Born: October 19, 1840, Marblehead, Massachusetts.
Died: December 11, 1904, Brooklyn, New York. His hymn It Singeth Low in Every Heart was sung to the tune Auld Lang Syne at his funeral.
Buried: Waterside Cemetery, Marblehead, Massachusetts.
Chadwick was the son of John White Chadwick and Jane Stanley, and husband of Annie Hathaway.
He attended the Normal School in Bridgewater, Massachusetts, and graduated from Harvard Divinity School, Cambridge, Massachusetts, in July 1864.
In December 1864, he was ordained as minister of the Second Unitarian Church in Brooklyn, New York, and served there four decades.
He was a frequent contributor to the Christian Examiner, The Radical, Old and New, and Harper’s Magazine, and published numerous poems in American periodicals.
He was widely known for his sermons, which were published in a series of volumes.
Our life is like a ship that sails some day
To distant waters leagues on leagues away;
Not knowing what command to do and dare
Awaits her when her eager keel is there.
Birth, Love, and Death are ports we leave behind,
Borne on by rolling wave and rushing wind;
Bearing a message with unbroken seal,
Whose meaning fain we would at once reveal.
And there are friends that stand upon the shore,
And watch our sail till it is seen no more,
Oh, would that we might know the way
The brave ship goes for many a weary day!
It may not be. But ever and anon
Some order, sealed at first, we ope and con;
So learn what next, so east or westward fly,
And ne’er again that port of Birth espy.
How many another craft goes dancing by!
What pennants float from morn and evening sky!
By day how white our wake behind us streams!
By night what golden phosphorescent gleams!
There comes a day when Love, that lies asleep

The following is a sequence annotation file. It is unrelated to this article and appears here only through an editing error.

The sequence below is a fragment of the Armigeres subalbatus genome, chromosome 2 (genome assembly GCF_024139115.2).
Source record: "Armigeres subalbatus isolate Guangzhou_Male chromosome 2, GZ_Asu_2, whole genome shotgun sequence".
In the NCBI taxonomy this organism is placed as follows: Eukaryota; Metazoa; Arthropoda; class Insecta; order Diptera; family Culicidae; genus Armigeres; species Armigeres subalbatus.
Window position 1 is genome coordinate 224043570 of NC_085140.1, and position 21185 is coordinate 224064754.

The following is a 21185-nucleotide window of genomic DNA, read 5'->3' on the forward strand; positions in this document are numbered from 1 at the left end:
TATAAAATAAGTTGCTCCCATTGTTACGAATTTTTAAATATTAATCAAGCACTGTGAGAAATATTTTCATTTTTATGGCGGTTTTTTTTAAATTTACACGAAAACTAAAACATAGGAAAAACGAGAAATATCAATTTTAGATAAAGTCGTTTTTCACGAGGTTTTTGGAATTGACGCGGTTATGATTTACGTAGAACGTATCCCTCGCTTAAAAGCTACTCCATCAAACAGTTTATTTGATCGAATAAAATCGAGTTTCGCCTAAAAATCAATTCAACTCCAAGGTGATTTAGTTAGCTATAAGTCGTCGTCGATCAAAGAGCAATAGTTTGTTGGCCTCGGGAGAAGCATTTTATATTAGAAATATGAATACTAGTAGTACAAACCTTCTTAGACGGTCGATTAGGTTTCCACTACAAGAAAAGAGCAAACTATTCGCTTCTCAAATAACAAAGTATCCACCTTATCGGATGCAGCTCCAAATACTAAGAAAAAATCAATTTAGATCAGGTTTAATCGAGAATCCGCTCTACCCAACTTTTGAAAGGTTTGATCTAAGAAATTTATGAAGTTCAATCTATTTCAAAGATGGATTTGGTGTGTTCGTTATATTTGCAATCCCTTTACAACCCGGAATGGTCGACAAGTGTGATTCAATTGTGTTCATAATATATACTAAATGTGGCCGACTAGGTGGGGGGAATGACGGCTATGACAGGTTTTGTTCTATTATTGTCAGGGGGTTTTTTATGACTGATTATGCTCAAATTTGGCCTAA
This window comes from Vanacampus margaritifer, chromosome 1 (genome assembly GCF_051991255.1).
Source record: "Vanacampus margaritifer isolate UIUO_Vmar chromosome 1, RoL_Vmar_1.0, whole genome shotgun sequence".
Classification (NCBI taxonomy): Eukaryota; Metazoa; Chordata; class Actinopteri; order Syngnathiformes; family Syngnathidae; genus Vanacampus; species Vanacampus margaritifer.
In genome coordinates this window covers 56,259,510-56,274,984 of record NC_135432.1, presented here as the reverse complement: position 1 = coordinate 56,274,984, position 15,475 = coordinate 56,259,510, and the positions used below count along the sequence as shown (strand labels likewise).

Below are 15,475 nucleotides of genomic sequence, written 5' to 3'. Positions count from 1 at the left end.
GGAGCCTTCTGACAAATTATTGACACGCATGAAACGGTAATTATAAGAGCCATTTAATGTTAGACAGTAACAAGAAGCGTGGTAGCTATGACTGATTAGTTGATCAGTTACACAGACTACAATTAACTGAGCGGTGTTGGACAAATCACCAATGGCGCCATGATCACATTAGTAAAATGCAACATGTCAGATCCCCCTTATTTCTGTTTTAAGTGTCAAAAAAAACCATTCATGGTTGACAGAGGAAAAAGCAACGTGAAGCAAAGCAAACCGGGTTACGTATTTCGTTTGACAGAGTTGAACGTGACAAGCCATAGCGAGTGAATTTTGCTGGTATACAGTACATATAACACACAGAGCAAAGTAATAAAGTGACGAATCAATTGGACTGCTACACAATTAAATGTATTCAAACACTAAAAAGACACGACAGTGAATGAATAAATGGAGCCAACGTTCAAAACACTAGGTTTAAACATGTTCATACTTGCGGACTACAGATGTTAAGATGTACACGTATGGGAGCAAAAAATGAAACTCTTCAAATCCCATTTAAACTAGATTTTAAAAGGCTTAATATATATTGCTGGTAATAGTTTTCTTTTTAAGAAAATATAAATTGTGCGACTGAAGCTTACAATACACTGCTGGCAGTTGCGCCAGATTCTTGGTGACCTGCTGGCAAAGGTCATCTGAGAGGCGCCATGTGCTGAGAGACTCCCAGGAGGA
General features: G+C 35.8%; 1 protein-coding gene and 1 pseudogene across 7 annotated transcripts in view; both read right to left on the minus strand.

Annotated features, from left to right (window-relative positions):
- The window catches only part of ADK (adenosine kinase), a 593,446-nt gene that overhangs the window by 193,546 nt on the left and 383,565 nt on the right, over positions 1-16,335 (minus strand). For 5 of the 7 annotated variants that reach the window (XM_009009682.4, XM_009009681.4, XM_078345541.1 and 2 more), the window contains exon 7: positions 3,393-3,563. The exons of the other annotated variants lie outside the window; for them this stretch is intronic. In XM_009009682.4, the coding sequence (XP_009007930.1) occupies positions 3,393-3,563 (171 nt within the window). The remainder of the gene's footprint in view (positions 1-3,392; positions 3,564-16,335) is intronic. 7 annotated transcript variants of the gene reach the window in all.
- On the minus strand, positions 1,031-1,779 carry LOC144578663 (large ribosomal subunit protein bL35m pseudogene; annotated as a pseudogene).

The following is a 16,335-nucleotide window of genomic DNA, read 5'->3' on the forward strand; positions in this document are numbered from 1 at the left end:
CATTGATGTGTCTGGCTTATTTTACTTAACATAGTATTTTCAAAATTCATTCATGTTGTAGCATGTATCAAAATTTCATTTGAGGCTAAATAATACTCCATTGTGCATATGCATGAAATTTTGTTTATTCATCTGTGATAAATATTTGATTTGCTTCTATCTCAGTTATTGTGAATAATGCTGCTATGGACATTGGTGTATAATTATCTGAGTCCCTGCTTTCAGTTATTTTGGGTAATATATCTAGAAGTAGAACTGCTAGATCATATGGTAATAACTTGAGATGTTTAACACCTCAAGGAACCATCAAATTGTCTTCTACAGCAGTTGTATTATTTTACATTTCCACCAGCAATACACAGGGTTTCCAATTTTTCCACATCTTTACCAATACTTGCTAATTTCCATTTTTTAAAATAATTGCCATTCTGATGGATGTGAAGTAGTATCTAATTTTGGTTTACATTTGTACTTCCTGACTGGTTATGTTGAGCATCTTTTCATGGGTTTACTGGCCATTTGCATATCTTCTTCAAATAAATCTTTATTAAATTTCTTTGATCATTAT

The fairest island in the mighty deep,
Wakes on our sight. Its fragrant shores we reach,
And grates our keel upon its shining beach.
There do we stay awhile; but soon again
We trim our sails to seek the open main;
And now, whatever winds and waves betide,
Two friendly ships are sailing side by side.
Where lies their course in vain they seek to know,
Go forth, the Spirit says, and forth they go;
Enough that, wherever they may fare,
Alike the sunshine and the storm they share.
Islands that none e’er visited before
Invite to land with easy shelving shore;
Circes and sirens fling their challenge out,
Charybdis deafens Scylla’s deafening shout.
For still these ships keep joyful company,
And many new strange lands they haste to see.
In port of Love ’twas pleasant to abide,
But oh! Love’s sea is very deep and wide.
Ay, deep and wide, and yet there comes a day
When these fond ships must sail a parted way;
The port of Death doth one of them beguile,
The other lingers for a little while.
Lingers as near as she may dare to go,
And plies the cold, gray offing to and fro;
Waiting impatient for the high command
To sail into the shadow of the land.
Is this the end? I know it cannot be.
Our ships shall sail upon another sea;
New islands yet shall break upon our sight,
New continents of love and truth and might.
But still not knowing, still with orders sealed,
Our track shall lie across the heavenly field;
Yet there, as here, though dim the distant way,
Our strength shall be according to our day.
The sea is His, He made it, and His grace
Lurks in its wildest wave, its deepest place:
Our truest knowledge is that He is wise;
What is our foresight to His sweet surprise?
John White Chadwick
A Book of Poems, 1876